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Disrupting Mer receptor tyrosine kinase expression prevents autoimmune chronic graft-versus-host disease
Arthritis Research & Therapyvolume 9, Article number: P7 (2007)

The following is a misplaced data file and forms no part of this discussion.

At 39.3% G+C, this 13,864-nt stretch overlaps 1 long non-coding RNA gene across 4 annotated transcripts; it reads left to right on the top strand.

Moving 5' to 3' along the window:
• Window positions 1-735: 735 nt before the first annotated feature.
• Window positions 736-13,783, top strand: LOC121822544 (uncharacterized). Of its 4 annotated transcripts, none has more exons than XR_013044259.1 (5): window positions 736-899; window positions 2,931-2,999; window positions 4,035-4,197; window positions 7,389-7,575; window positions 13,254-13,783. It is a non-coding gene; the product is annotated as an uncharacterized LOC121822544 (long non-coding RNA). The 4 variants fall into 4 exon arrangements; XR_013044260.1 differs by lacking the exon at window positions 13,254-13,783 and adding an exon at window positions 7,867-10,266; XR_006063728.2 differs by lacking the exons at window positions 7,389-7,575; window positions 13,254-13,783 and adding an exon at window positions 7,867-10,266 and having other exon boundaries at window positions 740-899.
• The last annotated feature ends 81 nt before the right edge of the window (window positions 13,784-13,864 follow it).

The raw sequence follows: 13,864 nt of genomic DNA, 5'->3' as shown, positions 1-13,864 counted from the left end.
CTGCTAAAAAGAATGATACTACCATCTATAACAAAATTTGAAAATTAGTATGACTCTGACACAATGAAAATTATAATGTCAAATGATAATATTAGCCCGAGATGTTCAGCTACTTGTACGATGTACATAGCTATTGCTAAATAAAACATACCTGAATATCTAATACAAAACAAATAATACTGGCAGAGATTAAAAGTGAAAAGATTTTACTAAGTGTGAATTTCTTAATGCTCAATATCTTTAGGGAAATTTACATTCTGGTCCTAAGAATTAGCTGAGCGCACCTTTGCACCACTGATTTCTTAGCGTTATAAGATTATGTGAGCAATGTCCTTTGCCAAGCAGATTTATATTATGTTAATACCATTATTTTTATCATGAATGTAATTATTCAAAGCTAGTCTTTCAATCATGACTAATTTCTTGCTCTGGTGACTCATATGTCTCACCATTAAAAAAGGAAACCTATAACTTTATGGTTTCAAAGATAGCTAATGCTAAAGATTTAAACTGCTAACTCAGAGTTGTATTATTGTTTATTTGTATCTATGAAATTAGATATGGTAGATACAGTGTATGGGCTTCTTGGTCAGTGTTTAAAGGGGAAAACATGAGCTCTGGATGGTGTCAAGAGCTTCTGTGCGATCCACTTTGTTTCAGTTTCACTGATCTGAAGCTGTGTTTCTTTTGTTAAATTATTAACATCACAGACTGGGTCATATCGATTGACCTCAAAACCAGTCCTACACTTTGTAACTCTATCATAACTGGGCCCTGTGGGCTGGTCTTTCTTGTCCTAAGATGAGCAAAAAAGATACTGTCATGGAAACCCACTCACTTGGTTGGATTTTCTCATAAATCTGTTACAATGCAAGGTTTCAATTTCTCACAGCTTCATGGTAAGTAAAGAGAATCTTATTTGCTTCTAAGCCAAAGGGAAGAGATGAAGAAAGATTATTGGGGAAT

The Mer receptor tyrosine kinase mediates apoptotic cell phagocytosis and modulates macrophage cytokine production. Mer knockout mice (Mer-KO) have defective clearance of apoptotic debris and develop systemic lupus erythematosus-like autoimmune disease. Because of their spontaneous autoimmune propensity, we wondered whether Mer-KO mice (backcrossed 10 generations onto C57BL/6) might be particularly susceptible to the systemic lupus erythematosus-like autoimmunity induced by chronic graft-versus-host disease (GVHD). Using the well-established cGVH model (bm12 → B6 mice), we were surprised to observe that the Mer-KO mice were protected from the development of GVHD. Mer-KO recipients of bm12 spleen cells failed to develop detectable anti-dsDNA and antichromatin autoantibodies, while the B6 hosts produced significant amounts of these antibodies that peaked at week 2. Slightly increased levels of rheumatoid factor were found in Mer-KO mice, although much lower than B6 control hosts. Mer-KO mice did not develop splenomegaly. The lack of autoantibody formation was not due to an absence of alloreactivity, because spleen cells from bm12 mice proliferated equally in response to irradiated wild-type and Mer-KO irradiated spleen cells. GVHD developed normally in F1 (Mer-KO × B6) hosts given bm12 donor cells, thus indicating that the failure to develop GVHD was not due to mer-KO-derived minor MHC genes. These findings indicate a hitherto unrecognized requirement for Mer in the genesis of alloreactivity-induced autoimmunity. Future experiments will determine whether this reflects the role of this kinase in recognition and phagocytosis of apoptotic cells, its function in regulating cytokine production, or perhaps a new function in the immune response.